Early last year the Ministry of Defence received a submission from the headquarters of the United States Third Air Force at RAF Mildenhall on behalf of RAF Upper Heyford. This submission set out the reasons why they, as operators of the F111, believed that the take-off patterns then being used by aircraft of the 20th tactical fighter wing based at RAF Upper Heyford no longer met the necessarily high safety standards of the United States Air Force, and why they therefore believed their use should be discontinued. I will come onto the reasons for

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this in more detail later in my speech. The submission requested the approval of the Ministry of Defence to this proposal. After very careful consideration in the Ministry of Defence, including advice from Royal Air Force experts and further consultation with the United States Air Force, my predecessor gave his approval to the proposed changes--to be made with effect from 1 June 1988.

The new take-off path to the west was subsequently modified in mid August to relieve some of the impact on Steeple Aston. However, local people, particularly in Steeple and Middle Aston and Ardley, still felt the noise levels to which they were being subjected were too high. Their campaign therefore continued and my hon. Friend the Member for Banbury suggested during the debate on 30 November that the Ministry examine the possibility of realigning the runway at RAF Upper Heyford to determine whether this offered a solution to the problem. In responding to that debate, my predecessor agreed to undertake a full study of the costs and implications of such a project and to examine whether there were any other technical means by which the situation might be improved.

A thorough and careful study was carried out by my officials with the help of the Property Services Agency and the United States Air Force. The conclusion it reached was that, although it might be technically feasible to realign the runway at RAF Upper Heyford, it was not in fact practical because it would redistribute the noise to other villages, have significant operational penalties for the 20th tactical fighter wing and involve enormous costs--a minimum of £150 million for the project itself, plus other costs of a similar order to base the aircraft elsewhere during the work. The study was not able to identify any other technical means by which a solution to the problem might be found.

As my hon. Friend has said, I visited RAF Upper Heyford on 19 April, when he was present, to announce the results of the study. I made it clear at that meeting that we and our American colleagues very much regret the noise and disturbance to which the residents of the local community around the base are subject. I can assure the House that the decision to introduce new departure routes at the base was made only after very careful consideration of the position and with the interests of safety in mind. However, there appears to be some confusion still about the reason for the change and it might be helpful if I explain the background.

The old take-off routes required the aircraft to make a sharp banked turn to the right immediately after take-off, followed by one to the left. Sharply banking an aircraft requires the pilot to produce enough lift by pulling back on the stick both to overcome gravity and make the turn. Producing more lift also increases the drag on the aircraft so the pilot normally adds power to maintain air speed. However, immediately after lift off, the pilot has already applied maximum power, so his only remaining alternative is to sacrifice climb performance. This S-bend manoeuvre therefore reduced the safety margin of the take-off, because it meant that if the pilot did encounter a problem on take-off he was climbing less steeply and therefore the time available to cope with any emergency was reduced. While this reduction in the take-off pattern was small when the old take-off procedure was first introduced, subsequent changes led to a further deterioration in the safety margins of this manoeuvre to a point where they became unacceptable.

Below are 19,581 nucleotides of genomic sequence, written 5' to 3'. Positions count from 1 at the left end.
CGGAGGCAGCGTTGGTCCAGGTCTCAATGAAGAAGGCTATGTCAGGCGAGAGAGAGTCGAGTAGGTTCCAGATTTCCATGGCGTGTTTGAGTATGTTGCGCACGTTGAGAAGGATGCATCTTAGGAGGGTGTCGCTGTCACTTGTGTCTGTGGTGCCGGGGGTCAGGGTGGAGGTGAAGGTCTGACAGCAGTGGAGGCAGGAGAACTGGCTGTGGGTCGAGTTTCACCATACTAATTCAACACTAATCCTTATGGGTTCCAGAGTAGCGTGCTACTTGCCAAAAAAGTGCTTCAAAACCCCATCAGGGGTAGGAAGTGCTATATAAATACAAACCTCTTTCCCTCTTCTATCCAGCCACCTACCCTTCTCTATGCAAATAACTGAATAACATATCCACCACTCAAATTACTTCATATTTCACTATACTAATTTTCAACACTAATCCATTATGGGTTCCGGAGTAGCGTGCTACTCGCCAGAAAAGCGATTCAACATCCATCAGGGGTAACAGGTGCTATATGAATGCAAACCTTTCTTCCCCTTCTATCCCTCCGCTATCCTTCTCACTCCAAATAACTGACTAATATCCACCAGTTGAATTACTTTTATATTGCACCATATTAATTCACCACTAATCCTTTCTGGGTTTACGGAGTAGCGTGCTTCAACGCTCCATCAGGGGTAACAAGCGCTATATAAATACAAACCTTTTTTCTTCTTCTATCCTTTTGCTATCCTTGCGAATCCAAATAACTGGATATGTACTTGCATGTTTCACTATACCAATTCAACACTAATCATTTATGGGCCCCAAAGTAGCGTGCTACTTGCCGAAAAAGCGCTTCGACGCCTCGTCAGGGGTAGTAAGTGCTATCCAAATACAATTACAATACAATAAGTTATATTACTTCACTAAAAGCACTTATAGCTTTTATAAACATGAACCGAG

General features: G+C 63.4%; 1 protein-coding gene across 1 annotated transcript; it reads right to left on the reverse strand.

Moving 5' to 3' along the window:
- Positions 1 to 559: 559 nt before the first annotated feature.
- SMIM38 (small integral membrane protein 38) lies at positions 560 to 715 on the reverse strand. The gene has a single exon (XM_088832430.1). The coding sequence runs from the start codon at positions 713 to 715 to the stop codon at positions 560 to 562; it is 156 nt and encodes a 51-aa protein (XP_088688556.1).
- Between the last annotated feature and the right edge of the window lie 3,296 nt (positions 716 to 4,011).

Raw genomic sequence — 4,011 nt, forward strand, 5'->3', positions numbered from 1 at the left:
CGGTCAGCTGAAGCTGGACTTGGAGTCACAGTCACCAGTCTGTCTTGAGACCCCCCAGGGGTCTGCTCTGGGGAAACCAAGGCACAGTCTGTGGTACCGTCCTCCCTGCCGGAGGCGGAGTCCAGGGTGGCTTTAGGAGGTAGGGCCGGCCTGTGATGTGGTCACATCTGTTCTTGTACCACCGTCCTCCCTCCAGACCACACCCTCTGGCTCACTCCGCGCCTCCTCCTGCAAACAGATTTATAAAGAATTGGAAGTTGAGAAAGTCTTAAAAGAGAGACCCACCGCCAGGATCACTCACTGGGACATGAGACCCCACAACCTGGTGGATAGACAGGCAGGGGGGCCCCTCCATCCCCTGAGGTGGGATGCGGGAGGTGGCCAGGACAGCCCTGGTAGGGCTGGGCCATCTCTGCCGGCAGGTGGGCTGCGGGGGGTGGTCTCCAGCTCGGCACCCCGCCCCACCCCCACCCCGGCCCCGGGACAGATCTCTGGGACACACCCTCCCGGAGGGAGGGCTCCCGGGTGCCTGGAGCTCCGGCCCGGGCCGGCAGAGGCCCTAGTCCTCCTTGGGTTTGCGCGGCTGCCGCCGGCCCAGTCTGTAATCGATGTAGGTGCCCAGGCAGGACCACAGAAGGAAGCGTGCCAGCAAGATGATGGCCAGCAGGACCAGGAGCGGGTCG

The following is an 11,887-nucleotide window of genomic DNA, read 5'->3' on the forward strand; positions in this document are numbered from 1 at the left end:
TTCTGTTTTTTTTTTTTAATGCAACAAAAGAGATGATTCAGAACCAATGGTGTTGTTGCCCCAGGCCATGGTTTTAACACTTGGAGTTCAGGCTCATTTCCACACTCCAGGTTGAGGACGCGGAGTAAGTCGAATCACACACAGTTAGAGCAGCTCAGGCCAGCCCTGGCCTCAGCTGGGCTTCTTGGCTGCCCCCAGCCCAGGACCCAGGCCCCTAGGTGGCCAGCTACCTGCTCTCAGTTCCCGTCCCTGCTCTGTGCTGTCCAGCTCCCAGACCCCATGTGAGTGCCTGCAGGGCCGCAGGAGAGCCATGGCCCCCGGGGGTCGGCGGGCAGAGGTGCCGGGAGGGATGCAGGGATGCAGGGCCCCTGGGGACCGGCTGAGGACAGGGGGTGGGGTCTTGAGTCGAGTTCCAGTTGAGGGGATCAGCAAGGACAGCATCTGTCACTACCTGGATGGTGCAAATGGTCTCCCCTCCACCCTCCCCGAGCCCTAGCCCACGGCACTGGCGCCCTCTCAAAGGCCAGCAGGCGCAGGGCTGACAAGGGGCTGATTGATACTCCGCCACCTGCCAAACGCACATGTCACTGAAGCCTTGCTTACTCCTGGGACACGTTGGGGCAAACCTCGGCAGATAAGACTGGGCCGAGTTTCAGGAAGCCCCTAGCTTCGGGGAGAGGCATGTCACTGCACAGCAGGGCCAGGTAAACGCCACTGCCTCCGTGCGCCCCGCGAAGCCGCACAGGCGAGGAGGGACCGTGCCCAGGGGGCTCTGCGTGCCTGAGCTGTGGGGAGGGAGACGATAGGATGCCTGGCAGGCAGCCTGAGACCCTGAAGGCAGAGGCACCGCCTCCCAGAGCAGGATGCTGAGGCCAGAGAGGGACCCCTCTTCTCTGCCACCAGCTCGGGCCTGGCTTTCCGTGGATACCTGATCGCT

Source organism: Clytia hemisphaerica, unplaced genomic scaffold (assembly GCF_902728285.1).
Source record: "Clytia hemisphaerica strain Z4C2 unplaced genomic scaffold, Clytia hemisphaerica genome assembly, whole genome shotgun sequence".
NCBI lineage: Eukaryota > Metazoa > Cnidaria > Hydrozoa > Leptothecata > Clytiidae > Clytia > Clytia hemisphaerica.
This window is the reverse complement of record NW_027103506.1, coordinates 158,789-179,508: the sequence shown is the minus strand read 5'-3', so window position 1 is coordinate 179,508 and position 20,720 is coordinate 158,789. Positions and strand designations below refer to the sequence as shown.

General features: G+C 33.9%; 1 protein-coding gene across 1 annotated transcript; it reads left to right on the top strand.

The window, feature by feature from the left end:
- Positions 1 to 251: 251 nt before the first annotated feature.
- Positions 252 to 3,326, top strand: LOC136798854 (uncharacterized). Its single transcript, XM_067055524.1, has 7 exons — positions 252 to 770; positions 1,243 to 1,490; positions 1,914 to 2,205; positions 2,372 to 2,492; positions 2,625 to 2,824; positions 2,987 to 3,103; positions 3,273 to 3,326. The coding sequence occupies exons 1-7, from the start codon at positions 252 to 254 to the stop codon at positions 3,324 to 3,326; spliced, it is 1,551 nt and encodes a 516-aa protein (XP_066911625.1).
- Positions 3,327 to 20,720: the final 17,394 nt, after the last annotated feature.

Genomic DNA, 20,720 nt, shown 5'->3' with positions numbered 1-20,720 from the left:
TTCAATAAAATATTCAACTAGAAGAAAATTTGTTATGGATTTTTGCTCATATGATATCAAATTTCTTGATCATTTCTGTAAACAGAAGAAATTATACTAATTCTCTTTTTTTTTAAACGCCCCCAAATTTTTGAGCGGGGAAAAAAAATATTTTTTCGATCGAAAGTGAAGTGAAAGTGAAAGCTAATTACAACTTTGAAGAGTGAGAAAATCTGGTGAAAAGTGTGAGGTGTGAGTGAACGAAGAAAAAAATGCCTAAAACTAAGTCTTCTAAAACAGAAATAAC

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Changing operational requirements had led to an increase in the weight of the F111 aircraft based at RAF Upper Heyford so that, for example, an aircraft on a typical operational sortie is about 6 per cent. heavier now than it would have been 10 years ago. This is partly due to a change to safer, though heavier, fuel and partly due to changing operational requirements which have increased the payload that the aircraft is required to carry. Because some of this weight increase is due to the carriage of additional external stores there has also been an associated increase in the drag factor. It was those factors which led to the reduction in safety margins to the point where the only prudent course was for the United States Air Force to request a reversion to a conventional straight out pattern and for the Ministry of Defence to agree to that request. The straight out pattern, as modified last August, restores the safety margins for the foreseeable future. I should perhaps stress, in view of some suggestions which have been made, that the decision was taken purely in the light of current circumstances with the sole aim of maintaining the safety of flying operations from the base.

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That brings me to the second issue that I hope to clarify and that concerns the future of the base. There has been a great deal of speculation in the press in recent weeks about what may or may not happen at the base in the future, but the truth is quite straightforward. We are currently considering with our NATO partners what adjustments need to be made to our forces in Europe in the wake of the intermediate nuclear forces--INF--treaty. However, no decisions have yet been taken and the Government have not agreed to any changes to the role or aircraft of the 20th tactical fighter wing at RAF Upper Heyford ; nor have we agreed to any expansion or additions to the facilities there to support new or additional aircraft. Any works under way at the base relate to the aircraft currently stationed there--

The motion having been made at half-past Two o'clock, and the debate having continued for half an hour, Madam Deputy Speaker-- adjourned the House without Question put, pursuant to the Standing Order, till Tuesday 6 June, pursuant to the Resolution of the House of 22 May.

Adjourned accordingly at Three o'clock.